Nigerian parents often speak of reaping the 'fruit of their labor', but are they entitled to it?
Young people were reminded of yet another of our coulture's gifts by none other than Leon Balogun, the Super Eagles defender who just made it clear he feels his parents have no right to his money.
Balogun incidentally is the average Nigerian parent’s dream come true, at least where his paycheck is concerned. The centre-back earns thousands in Euros, playing for Mainz in the German Bundesliga.
“My parents for example, even if I give them something, they would not accept it, because they say ‘that’s the money you work for’,” he said in an interview with Oma Akatugba of Oma Sports TV.
This position is a far cry from what is expected on most Nigerians, particularly males, who are expected to ‘chip in’ or bear the weight of family members.
It has been called “the black tax”, and there are those who believe the burden holds the younger generation back and limits their freedom to invest in themselves and opportunities presented to them.
The strong bonds of trraditional Nigerian families are challenged in this age, thanks to social factors that include the spread of liberal and alternative lifestyles, financial insecurity and an ultra-independent generation of young Nigerians.
Opinions and attitudes vary on the subject, which one should expect in a society where young men can barely fend for themselves, but “the fruit of a parent’s labor” has been romanticised into culture.
So we decided to ask 5 people what they think; are their parents entitled to their money?
1. Michael just wants to ask one question; “ Is it your money?”
"I’ve had a problem with this thing about giving money to your parents as an obligation; especially seeing that on certain occasions, my father grumbled when he remembered he had to send some of the little he made to his mother."
"Parents should not be entitled to your money because, even though you could make the case that they spent time, money and effort to raise you, trying to repay that money will hold you back and slow you down."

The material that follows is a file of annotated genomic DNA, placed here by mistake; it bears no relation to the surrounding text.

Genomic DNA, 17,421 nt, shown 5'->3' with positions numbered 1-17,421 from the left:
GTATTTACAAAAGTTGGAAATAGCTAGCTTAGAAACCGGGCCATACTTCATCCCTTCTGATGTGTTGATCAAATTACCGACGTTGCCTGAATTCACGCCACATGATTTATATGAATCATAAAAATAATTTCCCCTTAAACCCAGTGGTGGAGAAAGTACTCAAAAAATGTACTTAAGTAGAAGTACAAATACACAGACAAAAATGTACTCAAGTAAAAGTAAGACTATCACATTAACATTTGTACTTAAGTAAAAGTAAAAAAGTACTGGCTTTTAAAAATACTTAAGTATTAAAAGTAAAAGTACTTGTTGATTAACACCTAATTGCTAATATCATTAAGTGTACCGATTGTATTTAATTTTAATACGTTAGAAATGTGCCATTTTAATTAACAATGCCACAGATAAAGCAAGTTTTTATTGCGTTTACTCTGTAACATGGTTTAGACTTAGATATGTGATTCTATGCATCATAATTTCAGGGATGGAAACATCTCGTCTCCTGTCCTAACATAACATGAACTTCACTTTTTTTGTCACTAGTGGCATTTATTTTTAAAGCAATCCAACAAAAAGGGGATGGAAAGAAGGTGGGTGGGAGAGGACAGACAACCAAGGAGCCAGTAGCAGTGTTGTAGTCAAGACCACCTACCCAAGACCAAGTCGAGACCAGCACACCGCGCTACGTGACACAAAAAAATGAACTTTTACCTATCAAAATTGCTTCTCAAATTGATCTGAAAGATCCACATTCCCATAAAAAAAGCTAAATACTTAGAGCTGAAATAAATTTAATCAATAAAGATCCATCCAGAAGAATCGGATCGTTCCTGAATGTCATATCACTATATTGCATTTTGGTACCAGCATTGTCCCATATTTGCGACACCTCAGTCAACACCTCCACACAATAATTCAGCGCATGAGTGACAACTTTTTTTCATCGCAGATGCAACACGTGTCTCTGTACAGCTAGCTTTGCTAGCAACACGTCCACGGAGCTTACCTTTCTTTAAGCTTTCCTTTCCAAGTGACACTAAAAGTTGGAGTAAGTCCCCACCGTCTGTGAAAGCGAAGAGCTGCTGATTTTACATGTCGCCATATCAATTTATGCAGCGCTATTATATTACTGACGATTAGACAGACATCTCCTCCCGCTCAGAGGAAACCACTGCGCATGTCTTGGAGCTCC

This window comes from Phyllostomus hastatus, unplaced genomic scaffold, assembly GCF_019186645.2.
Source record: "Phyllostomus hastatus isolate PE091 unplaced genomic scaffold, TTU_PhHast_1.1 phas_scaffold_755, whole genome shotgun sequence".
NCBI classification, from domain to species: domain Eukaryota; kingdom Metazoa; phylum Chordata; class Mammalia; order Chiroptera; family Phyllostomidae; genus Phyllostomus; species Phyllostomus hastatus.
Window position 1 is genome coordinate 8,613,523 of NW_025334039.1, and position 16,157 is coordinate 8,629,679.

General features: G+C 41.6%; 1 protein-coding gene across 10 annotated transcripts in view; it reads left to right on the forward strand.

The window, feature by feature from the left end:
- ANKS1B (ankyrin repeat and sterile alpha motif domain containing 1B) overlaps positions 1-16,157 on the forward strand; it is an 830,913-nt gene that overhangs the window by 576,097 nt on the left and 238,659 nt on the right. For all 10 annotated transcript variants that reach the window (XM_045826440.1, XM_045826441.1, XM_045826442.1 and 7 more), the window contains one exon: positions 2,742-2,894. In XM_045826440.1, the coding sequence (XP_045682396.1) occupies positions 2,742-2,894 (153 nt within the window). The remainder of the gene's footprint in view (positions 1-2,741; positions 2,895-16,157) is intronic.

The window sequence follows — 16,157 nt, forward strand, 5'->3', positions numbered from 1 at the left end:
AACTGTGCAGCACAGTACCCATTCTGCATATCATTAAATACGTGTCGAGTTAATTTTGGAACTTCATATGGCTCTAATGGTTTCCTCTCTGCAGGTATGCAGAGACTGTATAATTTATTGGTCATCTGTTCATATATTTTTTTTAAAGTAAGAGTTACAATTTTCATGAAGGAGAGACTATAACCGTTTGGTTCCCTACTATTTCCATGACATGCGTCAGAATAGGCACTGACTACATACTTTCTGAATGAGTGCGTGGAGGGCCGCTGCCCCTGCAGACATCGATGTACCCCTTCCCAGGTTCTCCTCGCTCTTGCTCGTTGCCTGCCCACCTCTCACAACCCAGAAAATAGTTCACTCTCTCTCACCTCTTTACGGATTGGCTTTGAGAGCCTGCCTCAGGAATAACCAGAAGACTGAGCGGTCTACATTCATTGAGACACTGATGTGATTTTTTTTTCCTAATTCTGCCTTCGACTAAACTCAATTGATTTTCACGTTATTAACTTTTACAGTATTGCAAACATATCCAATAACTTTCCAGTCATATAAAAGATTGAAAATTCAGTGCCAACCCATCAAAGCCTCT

"It doesn’t change the fact that you should show up when they need money or any assistance, but entitlement is a different thing."
2. Tunde thinks we need to change that mindset
“Yes, they can feel entitled if it is up for grabs, let’s say in the case of the child’s demise."
"The sense of entitlement often comes up in a Nigerian society which has the mindset that kids must handle financial obligations to their parents as a necessity even if they are not capable of carrying such responsibilities — this is faulty.”
3. Akin thinks the pressure can be a bit too much
“In Nigeria, parents believe they groom their children to reap the fruit of their labour when they grow and start making money, so parents feeling entitled to their children’s money is a norm, an expectation that makes a jobless child feels guilty."
"But, I don’t think it it is a bad idea if children have and make their parents enjoy from their wealth. But in a situation where the child struggles to make a living, parents should not put pressure on them."
4. Ada thinks parents have a right, to an extent
"Entitlement is a strong term. What I find is that due to the extent of the sacrifice involved in raising a child in our society, parents expect that their efforts will be repaid when these investments in the child’s life begin to bear fruit, as people say."
"And we do have a role to play in their lives, once their ability to fend for themselves is diminished. But when the child also doesn’t have the means to meet their needs, they should be understanding. But how many parents want to ‘understand’ and for how long?"
5. Lekan thinks we should acknowledge our obligations and stop all the woke talk.
“Your parents raised you. Do you know how much it costs to raise a child? What do you think is the difference between an ideal father and an irresponsible one?"
"These things are conversations we shouldn’t even be having. Your parents invested time and effort into you and they deserve whatever they need as long as it is within your powers."
"Leon Balogun’s case may be different but imagine you’re rich footballer and you tell your parents that you can’t send them money because they aren’t entitled to it.”